Home / Wrenches / Socket Wrench Size Chart / Socket Wrench Size Chart Standard Socket Wrench Size Chart Socket Wrench Size Chart Metric Socket Head Wrench Size Chart Torque Wrench Socket Size Chart Socket
Jacklyn Bowman Wrenches September 04th, 2018 - 12:11:39
There are two basic types of torque wrenches on the market, what are called "beam" wrenches and "micrometer" wrenches. Beam wrenches count on the built-in flexibility of any material. As torque is applied, the wrench flexes, while another rod, with a pointer at the end, indicates torque being applied on a scale.
Torque wrenches are precision tools and should be treated as such. Although most micrometer wrenches have a reversible ratchet head, they really should not be used as a ratchet, and especially not as a breaker bar. Most people who break their torque wrenches do so by trying to loosen an overly tight bolt with it. This overly stresses the internal mechanism, causing it to break, especially if the micrometer isn't set to a higher torque value than the pressure that is being applied.
The right mechanics tools make the difference between an easy job and a difficult one. A mechanic or carpenter is defined by their tools and having the highest grade tool set, complete with combination wrenches, prepares you for any job. The complete mechanics tool set includes wrench kits for automotive jobs, bicycle repair and even specialized work involving foreign automobiles and RV repair. Accessories for spanners that you may want to add to your tool set include cases, wrench grips and wrench holders.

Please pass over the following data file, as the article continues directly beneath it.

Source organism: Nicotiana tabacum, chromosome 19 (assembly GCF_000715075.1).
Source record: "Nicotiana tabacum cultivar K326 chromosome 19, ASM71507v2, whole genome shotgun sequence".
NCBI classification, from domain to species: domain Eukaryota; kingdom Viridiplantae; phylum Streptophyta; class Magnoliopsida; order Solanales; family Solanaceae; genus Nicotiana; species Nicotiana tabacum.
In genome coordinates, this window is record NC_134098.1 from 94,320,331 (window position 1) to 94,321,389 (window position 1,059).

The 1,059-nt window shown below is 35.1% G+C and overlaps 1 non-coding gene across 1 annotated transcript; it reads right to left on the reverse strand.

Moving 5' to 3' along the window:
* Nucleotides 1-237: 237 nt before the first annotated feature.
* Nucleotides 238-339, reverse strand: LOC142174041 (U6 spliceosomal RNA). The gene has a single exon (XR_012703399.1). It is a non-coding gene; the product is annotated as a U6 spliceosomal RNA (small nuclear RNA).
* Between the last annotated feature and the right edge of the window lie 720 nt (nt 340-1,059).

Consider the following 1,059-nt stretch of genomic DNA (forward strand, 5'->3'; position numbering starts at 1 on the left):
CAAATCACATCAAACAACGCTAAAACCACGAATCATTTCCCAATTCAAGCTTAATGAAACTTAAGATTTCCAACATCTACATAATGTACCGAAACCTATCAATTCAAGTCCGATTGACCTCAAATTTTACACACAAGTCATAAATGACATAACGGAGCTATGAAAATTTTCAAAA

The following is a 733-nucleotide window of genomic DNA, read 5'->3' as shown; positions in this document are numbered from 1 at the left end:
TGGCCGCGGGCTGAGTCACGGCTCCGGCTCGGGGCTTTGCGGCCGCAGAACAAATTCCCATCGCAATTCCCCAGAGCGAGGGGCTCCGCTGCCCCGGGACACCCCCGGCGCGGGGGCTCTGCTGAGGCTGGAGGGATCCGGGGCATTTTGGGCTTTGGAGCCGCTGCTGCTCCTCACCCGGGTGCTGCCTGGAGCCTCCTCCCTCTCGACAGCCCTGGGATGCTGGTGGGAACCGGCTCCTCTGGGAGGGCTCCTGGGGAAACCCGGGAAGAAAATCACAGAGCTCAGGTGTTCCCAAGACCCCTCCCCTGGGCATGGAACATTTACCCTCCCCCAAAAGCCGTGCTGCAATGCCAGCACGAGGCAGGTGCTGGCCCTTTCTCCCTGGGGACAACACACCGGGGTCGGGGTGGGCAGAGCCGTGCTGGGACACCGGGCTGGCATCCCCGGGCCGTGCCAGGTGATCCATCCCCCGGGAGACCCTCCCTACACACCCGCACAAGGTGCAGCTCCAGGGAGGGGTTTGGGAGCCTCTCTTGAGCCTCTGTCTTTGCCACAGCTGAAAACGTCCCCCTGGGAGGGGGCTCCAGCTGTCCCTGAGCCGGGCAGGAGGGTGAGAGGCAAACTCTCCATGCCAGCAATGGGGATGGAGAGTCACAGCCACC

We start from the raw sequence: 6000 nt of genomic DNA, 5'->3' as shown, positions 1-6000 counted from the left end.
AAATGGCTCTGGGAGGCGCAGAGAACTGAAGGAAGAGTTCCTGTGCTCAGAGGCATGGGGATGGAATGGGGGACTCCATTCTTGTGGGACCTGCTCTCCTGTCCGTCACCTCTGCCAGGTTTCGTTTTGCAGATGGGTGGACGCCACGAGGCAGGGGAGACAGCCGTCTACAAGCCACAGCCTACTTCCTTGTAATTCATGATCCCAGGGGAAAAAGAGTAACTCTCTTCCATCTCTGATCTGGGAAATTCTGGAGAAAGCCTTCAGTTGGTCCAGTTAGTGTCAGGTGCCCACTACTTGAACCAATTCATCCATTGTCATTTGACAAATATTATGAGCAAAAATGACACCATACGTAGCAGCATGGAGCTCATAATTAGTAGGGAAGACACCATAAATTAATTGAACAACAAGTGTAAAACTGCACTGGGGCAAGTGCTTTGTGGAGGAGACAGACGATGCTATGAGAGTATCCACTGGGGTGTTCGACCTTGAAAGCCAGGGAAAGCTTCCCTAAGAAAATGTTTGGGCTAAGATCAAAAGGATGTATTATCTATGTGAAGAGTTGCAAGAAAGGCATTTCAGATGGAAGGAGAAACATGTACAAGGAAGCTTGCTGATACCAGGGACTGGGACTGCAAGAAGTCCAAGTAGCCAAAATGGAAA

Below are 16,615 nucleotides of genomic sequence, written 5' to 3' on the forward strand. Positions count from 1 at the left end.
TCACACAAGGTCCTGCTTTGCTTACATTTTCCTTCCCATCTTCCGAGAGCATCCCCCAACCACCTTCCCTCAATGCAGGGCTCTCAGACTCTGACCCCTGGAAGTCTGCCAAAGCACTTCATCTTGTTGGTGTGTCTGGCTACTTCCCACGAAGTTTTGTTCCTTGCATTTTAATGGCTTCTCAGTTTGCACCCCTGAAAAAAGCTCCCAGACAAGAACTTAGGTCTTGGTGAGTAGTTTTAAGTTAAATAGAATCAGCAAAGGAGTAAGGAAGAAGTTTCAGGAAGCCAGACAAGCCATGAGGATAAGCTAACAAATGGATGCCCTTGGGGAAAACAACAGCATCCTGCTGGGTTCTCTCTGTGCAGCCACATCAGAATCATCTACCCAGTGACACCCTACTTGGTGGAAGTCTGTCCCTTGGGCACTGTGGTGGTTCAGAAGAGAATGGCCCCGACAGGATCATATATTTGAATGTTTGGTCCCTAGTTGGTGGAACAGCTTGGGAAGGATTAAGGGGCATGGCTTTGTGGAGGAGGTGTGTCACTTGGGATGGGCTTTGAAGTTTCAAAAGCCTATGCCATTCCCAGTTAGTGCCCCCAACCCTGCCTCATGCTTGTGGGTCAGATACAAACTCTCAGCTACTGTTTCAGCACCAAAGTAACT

Typically, a pipe wrench is composed of an upper hook jaw and a lower heel jaw, both connected to a flat handle. The lower jaw is adjustable to the size of the metal object. Forward pressure on the handle pulls the jaws closer for ease of gripping and turning. Usually made of aluminum or steel, pipe wrenches are available in various sizes measured by the length of the handle.
Of the two types of torque wrenches, the micrometer wrench is definitely the more accurate. Typically, they are rated as being accurate to four percent of torque set. However, this accuracy can easily be lost if the wrench is not reset to zero before storage. Beam wrenches don't have this possibility of losing their accuracy, but are less accurate right out of the box. The accuracy of these beam wrenches is typically 12 percent, but can be less on higher torque settings, especially if the operator's hand is shaking from the pressure they are applying.
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